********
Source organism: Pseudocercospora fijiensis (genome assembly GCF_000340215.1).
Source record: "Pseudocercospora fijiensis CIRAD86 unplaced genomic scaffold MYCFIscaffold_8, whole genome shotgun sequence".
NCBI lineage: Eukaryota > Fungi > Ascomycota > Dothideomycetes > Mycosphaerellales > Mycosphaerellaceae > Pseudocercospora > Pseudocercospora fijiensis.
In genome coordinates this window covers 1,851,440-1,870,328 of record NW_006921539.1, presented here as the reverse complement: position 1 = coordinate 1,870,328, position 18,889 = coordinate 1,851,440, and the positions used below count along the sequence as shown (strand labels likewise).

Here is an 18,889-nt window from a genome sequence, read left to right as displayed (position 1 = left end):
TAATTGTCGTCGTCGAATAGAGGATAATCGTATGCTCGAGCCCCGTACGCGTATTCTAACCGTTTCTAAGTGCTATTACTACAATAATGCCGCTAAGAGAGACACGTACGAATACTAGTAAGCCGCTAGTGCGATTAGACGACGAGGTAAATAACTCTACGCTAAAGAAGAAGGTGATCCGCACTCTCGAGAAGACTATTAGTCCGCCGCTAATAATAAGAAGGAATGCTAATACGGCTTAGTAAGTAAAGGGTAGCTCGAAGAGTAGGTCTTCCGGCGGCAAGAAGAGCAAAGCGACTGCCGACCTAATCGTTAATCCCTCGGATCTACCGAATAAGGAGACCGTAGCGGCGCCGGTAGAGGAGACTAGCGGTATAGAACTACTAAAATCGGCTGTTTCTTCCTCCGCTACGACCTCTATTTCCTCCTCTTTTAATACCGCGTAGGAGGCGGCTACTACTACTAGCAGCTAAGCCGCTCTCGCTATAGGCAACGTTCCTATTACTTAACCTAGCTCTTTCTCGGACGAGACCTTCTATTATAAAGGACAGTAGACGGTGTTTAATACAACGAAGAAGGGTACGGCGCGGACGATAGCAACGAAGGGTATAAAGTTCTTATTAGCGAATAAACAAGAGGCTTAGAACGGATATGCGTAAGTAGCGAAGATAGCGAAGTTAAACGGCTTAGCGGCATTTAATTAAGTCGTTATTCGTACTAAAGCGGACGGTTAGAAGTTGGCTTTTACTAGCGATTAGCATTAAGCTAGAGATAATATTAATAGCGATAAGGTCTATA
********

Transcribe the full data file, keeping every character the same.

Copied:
Source organism: Pseudocercospora fijiensis (genome assembly GCF_000340215.1).
Source record: "Pseudocercospora fijiensis CIRAD86 unplaced genomic scaffold MYCFIscaffold_8, whole genome shotgun sequence".
NCBI lineage: Eukaryota > Fungi > Ascomycota > Dothideomycetes > Mycosphaerellales > Mycosphaerellaceae > Pseudocercospora > Pseudocercospora fijiensis.
In genome coordinates this window covers 1,851,440-1,870,328 of record NW_006921539.1, presented here as the reverse complement: position 1 = coordinate 1,870,328, position 18,889 = coordinate 1,851,440, and the positions used below count along the sequence as shown (strand labels likewise).

Here is an 18,889-nt window from a genome sequence, read left to right as displayed (position 1 = left end):
TAATTGTCGTCGTCGAATAGAGGATAATCGTATGCTCGAGCCCCGTACGCGTATTCTAACCGTTTCTAAGTGCTATTACTACAATAATGCCGCTAAGAGAGACACGTACGAATACTAGTAAGCCGCTAGTGCGATTAGACGACGAGGTAAATAACTCTACGCTAAAGAAGAAGGTGATCCGCACTCTCGAGAAGACTATTAGTCCGCCGCTAATAATAAGAAGGAATGCTAATACGGCTTAGTAAGTAAAGGGTAGCTCGAAGAGTAGGTCTTCCGGCGGCAAGAAGAGCAAAGCGACTGCCGACCTAATCGTTAATCCCTCGGATCTACCGAATAAGGAGACCGTAGCGGCGCCGGTAGAGGAGACTAGCGGTATAGAACTACTAAAATCGGCTGTTTCTTCCTCCGCTACGACCTCTATTTCCTCCTCTTTTAATACCGCGTAGGAGGCGGCTACTACTACTAGCAGCTAAGCCGCTCTCGCTATAGGCAACGTTCCTATTACTTAACCTAGCTCTTTCTCGGACGAGACCTTCTATTATAAAGGACAGTAGACGGTGTTTAATACAACGAAGAAGGGTACGGCGCGGACGATAGCAACGAAGGGTATAAAGTTCTTATTAGCGAATAAACAAGAGGCTTAGAACGGATATGCGTAAGTAGCGAAGATAGCGAAGTTAAACGGCTTAGCGGCATTTAATTAAGTCGTTATTCGTACTAAAGCGGACGGTTAGAAGTTGGCTTTTACTAGCGATTAGCATTAAGCTAGAGATAATATTAATAGCGATAAGGTCTATA